The train ride from Moscow to Abakan took slightly over three days, which you will not find boring inspite of your expectations. If you travel all the way across Siberia, you can expect to share your cabin with many different people who come and go. If you are lucky, you will share your cabin with some nice people, but if you're not, you will have to share your cabin with some drunken labourers. From Moscow to Tyumen we were accompanied by a young merchant couple who had been in Moscow to see their relatives. From Tyumen to Novosibirsk we shared our cabin with two ladies who were employed at the Novosibirsk shoe factory. These ladies are section managers of the factory and they carried some study material with them. I read some excerpts from their books with practically no knowledge in Russian which they found most amusing. And of course, these charming ladies were replaced by two men in Novosibirsk. These men were some untidy labourers, who either were drinking beer all the time or just snoring loudly. And besides, the weather was freezing cold in Novosibirsk, and since one of the corridore windows was broken of our wagon, the temperature inside followed the external temperature. We had some food with us, but along the railroad it is quite easy to buy bread, pies, noodles, dumplings, beer etc. because there are swarms of babushkas selling these things at every station. It was extremely hot most of the time on the train except 24 hours onwards from Novosibirsk when it was freezing cold. Someone had broken one window pane on the corridor of our wagon by throwing a stone or brick through it soon after we had left Moscow.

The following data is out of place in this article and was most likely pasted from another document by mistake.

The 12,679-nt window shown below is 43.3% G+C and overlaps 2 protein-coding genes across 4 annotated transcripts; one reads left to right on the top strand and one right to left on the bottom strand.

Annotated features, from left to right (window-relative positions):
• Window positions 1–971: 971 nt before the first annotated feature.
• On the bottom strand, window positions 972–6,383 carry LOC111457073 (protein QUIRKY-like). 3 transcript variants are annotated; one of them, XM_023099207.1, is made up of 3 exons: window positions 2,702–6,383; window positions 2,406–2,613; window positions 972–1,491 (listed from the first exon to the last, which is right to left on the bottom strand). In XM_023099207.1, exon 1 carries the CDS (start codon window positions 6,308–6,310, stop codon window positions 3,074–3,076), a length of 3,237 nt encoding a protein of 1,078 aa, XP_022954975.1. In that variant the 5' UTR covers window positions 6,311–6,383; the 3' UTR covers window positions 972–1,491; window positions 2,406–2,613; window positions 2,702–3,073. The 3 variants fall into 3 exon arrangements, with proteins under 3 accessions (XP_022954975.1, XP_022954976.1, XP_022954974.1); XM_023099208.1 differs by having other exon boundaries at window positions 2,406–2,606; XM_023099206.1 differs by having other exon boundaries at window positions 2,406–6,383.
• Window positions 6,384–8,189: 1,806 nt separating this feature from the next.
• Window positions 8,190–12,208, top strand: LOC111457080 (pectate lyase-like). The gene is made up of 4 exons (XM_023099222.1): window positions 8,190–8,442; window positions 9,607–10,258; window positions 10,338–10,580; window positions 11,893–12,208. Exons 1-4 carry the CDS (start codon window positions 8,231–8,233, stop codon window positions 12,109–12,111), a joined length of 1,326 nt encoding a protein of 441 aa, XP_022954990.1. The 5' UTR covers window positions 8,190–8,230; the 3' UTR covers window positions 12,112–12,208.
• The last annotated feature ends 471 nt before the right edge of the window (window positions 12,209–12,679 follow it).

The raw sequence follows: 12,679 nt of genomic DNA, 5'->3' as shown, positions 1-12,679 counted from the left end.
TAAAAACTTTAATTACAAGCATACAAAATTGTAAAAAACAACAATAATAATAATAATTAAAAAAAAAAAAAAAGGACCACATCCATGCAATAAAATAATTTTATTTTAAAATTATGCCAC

In Tuva